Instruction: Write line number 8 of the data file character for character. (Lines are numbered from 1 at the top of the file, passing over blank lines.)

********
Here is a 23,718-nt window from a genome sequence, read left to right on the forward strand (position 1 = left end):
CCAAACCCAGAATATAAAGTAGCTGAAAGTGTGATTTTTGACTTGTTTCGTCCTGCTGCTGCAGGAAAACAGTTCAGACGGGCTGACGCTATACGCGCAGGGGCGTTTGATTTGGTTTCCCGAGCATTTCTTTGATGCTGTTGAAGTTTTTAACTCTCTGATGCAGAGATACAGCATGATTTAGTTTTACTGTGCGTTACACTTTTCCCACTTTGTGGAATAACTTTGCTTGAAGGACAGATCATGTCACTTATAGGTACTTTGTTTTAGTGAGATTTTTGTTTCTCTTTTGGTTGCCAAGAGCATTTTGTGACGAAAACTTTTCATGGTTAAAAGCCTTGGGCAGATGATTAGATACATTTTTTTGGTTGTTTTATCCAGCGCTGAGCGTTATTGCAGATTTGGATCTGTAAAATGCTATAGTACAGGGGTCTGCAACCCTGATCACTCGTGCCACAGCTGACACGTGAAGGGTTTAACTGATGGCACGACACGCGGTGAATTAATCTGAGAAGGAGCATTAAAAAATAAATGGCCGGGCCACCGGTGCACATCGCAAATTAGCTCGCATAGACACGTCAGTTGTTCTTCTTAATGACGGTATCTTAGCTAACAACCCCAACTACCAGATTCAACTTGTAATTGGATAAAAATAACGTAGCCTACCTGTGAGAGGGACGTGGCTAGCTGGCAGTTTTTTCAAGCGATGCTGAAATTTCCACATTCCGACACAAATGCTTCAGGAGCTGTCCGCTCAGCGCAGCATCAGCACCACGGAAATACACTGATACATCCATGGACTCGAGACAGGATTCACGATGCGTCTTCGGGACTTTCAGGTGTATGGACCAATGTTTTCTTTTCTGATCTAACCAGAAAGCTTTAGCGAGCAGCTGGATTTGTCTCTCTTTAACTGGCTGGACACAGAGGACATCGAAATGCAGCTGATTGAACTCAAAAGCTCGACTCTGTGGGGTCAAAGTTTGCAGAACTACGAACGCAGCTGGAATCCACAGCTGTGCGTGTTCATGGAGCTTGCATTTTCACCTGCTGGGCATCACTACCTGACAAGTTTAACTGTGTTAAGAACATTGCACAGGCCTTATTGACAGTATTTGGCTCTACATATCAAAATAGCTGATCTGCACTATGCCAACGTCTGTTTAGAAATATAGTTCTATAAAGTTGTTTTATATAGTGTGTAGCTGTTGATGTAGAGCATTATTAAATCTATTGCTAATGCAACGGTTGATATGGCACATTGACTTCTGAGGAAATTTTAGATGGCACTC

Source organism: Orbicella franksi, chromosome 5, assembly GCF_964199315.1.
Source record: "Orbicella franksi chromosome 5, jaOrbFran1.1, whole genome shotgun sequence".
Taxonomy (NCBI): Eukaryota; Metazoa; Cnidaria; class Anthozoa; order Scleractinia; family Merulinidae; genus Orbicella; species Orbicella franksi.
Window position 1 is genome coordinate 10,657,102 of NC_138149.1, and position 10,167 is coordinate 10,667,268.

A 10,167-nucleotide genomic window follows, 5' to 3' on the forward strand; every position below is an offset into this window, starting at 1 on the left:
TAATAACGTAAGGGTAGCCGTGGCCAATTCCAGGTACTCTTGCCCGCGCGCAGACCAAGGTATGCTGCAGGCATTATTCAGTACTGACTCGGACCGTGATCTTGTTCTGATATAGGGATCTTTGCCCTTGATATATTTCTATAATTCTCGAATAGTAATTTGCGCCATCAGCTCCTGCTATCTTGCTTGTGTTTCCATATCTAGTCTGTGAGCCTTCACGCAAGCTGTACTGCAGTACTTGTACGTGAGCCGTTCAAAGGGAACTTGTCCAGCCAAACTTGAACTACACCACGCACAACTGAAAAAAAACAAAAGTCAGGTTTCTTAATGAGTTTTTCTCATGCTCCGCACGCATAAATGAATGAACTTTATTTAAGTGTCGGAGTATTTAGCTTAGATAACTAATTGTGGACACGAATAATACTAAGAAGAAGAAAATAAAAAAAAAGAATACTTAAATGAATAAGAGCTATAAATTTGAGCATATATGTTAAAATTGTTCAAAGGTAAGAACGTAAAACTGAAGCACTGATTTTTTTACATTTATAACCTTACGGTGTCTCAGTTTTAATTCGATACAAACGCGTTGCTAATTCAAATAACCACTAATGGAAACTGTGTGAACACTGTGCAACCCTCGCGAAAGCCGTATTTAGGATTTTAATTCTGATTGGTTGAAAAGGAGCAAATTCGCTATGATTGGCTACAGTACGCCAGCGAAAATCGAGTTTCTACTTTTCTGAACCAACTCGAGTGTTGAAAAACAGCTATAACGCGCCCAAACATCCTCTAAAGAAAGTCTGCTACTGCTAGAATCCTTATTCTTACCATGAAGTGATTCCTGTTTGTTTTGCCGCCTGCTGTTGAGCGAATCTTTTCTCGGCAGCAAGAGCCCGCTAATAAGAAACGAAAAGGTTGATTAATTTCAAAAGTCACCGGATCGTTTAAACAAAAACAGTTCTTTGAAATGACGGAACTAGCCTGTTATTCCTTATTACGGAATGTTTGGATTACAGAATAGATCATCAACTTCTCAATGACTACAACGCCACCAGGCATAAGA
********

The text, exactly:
TAATAACGTAAGGGTAGCCGTGGCCAATTCCAGGTACTCTTGCCCGCGCGCAGACCAAGGTATGCTGCAGGCATTATTCAGTACTGACTCGGACCGTGATCTTGTTCTGATATAGGGATCTTTGCCCTTGATATATTTCTATAATTCTCGAATAGTAATTTGCGCCATCAGCTCCTGCTATCTTGCTTGTGTTTCCATATCTAGTCTGTGAGCCTTCACGCAAGCTGTACTGCAGTACTTGTACGTGAGCCGTTCAAAGGGAACTTGTCCAGCCAAACTTGAACTACACCACGCACAACTGAAAAAAAACAAAAGTCAGGTTTCTTAATGAGTTTTTCTCATGCTCCGCACGCATAAATGAATGAACTTTATTTAAGTGTCGGAGTATTTAGCTTAGATAACTAATTGTGGACACGAATAATACTAAGAAGAAGAAAATAAAAAAAAAGAATACTTAAATGAATAAGAGCTATAAATTTGAGCATATATGTTAAAATTGTTCAAAGGTAAGAACGTAAAACTGAAGCACTGATTTTTTTACATTTATAACCTTACGGTGTCTCAGTTTTAATTCGATACAAACGCGTTGCTAATTCAAATAACCACTAATGGAAACTGTGTGAACACTGTGCAACCCTCGCGAAAGCCGTATTTAGGATTTTAATTCTGATTGGTTGAAAAGGAGCAAATTCGCTATGATTGGCTACAGTACGCCAGCGAAAATCGAGTTTCTACTTTTCTGAACCAACTCGAGTGTTGAAAAACAGCTATAACGCGCCCAAACATCCTCTAAAGAAAGTCTGCTACTGCTAGAATCCTTATTCTTACCATGAAGTGATTCCTGTTTGTTTTGCCGCCTGCTGTTGAGCGAATCTTTTCTCGGCAGCAAGAGCCCGCTAATAAGAAACGAAAAGGTTGATTAATTTCAAAAGTCACCGGATCGTTTAAACAAAAACAGTTCTTTGAAATGACGGAACTAGCCTGTTATTCCTTATTACGGAATGTTTGGATTACAGAATAGATCATCAACTTCTCAATGACTACAACGCCACCAGGCATAAGA